5. The learned Advocate for the appellant contends that the case comes under both the first and second parts of the section. He says that the appellants are the owners of the property transferred to the respondent for an illegal purpose which has not been carried into execution. He also says that they are not as guilty as the respondent.
6. I will deal with the second contention first because the answer is a short one. I can see no difference in the degree of the guilt of a person who instigates another to commit a fraud from which it is intended they shall both benefit and of the person who is willing to carry out the fraud.
7. With regard to the first contention, the learned Advocate says that there can be no doubt that the property has been transferred and that the illegal purpose for which the transfer has been made has not been effected. He says that the first part of the section applies in all cases where the purpose for which the property is transferred is illegal. If this were so, it would mean that if A gave Rs. 500 to B to murder C and B repented, or was prevented from carrying out the crime, A could recover the Rs. 500 under this section. The learned trial Judge has dealt in his judgment with this very question, and we agree with him that the argument is going very much too far.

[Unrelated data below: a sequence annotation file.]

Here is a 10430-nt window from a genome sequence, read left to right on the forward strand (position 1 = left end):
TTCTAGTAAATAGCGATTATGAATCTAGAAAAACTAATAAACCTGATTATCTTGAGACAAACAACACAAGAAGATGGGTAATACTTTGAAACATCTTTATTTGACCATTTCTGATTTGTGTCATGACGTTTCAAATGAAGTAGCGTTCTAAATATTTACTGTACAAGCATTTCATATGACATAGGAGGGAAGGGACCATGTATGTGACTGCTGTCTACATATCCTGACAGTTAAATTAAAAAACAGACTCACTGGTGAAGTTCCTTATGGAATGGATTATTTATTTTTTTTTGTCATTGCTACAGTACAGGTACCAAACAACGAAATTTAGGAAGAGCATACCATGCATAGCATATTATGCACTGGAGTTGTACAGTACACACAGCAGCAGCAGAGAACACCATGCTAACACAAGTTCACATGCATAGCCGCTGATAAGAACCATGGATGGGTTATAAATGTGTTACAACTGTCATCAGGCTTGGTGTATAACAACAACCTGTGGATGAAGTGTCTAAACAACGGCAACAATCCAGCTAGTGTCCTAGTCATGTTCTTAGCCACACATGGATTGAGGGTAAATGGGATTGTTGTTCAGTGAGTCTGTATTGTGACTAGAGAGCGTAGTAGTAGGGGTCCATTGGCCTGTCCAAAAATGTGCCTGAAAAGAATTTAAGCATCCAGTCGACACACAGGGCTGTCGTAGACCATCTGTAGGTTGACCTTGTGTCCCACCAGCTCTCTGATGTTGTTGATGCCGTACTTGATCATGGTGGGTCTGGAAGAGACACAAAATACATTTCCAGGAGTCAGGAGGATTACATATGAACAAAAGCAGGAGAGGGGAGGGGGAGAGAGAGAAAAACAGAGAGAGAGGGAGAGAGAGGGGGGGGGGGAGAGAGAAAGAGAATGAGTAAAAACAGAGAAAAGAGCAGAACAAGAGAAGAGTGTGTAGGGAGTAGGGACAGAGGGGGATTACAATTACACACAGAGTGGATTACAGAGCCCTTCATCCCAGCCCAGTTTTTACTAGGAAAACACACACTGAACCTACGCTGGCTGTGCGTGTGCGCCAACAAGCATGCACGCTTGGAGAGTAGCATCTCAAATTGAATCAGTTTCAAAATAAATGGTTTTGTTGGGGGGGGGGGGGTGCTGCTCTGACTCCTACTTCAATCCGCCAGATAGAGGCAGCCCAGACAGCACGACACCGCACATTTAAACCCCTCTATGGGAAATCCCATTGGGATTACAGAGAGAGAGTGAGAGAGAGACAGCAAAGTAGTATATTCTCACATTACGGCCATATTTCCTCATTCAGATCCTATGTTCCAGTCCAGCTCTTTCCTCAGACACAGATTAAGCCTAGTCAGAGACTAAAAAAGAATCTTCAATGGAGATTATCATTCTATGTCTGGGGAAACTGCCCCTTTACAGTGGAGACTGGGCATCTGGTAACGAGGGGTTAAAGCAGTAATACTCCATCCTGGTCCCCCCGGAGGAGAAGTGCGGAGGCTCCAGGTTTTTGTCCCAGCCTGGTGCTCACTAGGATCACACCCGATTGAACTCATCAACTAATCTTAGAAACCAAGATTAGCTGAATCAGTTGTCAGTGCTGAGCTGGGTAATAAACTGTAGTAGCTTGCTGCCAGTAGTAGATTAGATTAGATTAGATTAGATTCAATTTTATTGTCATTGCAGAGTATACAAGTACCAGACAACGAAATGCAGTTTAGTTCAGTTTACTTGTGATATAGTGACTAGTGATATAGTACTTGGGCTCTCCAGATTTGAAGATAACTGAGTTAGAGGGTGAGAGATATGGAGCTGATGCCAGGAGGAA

8. It is an accepted rule of law that where property is transferred for an illegal purpose the property can be recovered when the purpose has not been carried out and the person who transfers repudiates the contract. This principle was stated in Taylor v. Bowers (1876) 1 Q.B.D. 291 and was accepted by the Privy Council in Petherpermal Chetti v. Muniandy Servai (1908) 18 M.L.J. 277 : L.R. 35 IndAp 98 : I.L.R. 35 Cal. 551 (P.C.). Taylor v. Bowers (1876) 1 Q.B.D. 291 was a case where there was an agreement to defraud creditors and so was Petherpermal Chetti v. Muniandy Servai (1908) 18 M.L.J. 277 : L.R. 35 IndAp 98 : I.L.R. 35 Cal. 551 (P.C.). In inserting Section 84 in the Indian Trusts Act the legislature could not have intended to compel a Court to hear and decide a case which is entirely opposed to public policy. It seems to, me that it had in view the principle stated in the cases to which I have just referred and this principle does not apply to the present case. The contract between Koneti Desikachari and the respondent was a contract which was opposed to public policy, and, in these circumstances, we consider that the appellants are not entitled to ask the Court to enforce the return of money paid with full knowledge of the enormity of the agreement. The Calcutta High Court gave expression to the same opinion in Ledu Coachman v. Hiralal Bose I.L.R.(1915) Cal. 115.
9. For these reasons the appeal fails and must be dismissed with costs. As the appeal has been filed in forma pauperis the appellant will be required to pay the requisite court-fee to Government.